by Sandor Slomovits
The only time I've seen Trina Hamlin perform live was last summer in Glen Arbor, near Traverse City. It was an outdoor concert on a hot, humid, muggy night, and she walked onstage barefoot. Given the unpredictable nature of spring in Michigan, it may be too cold for her to do that when she returns to the Ark this month. But then maybe she's always that informal and relaxed. One of the photos on her most recent CD, Living on Love, features a shot of her bare left foot stepping on a guitar effects pedal.
The picture might also be an expression of one of the central elements of Hamlin's live shows, her sense of humor. (The cover of the CD shows her, head thrown back, laughing uproariously.) Though her songs are for the most part not humorous, Hamlin's comic timing on her between-songs patter is as solid as her musical sense of rhythm. The night I saw her, she regaled us with, among other droll yarns, a long running gag about her summer touring in a van with a tomato plant that didn't set fruit, because of a lack of cross-pollination.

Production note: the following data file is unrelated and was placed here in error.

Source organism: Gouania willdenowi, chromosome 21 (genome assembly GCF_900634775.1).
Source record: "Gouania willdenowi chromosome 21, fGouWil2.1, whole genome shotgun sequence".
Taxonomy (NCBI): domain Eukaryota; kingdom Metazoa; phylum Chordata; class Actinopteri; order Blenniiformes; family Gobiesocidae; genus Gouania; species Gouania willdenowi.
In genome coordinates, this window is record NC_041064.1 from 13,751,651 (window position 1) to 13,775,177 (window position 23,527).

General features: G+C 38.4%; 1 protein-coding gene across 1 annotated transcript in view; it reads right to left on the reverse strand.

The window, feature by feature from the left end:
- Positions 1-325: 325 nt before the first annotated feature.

There is, however, no lack of cross-pollination in Hamlin's music. Though she hails from Minnesota which she insisted, tongue in cheek, was a hotbed, if not the birthplace, of the blues her voice, singing style and songwriting are colorful hybrids that sprout from blues, rock, jazz, and a number of other contemporary idioms but are uniquely Hamlin. She can go from gutsy blues belting to long, jazzy, vibratoless horn tones, and then roll in a warm vibrato at will.
She sings mostly her own well-crafted, beautifully arranged love songs, but her covers of classics like Linda Ronstadt's "You're No Good" or Paul McCartney's "Oh! Darling" can stand proudly next to the originals.
You can't talk about Hamlin for long before you have to say something about her harmonica playing. One of the
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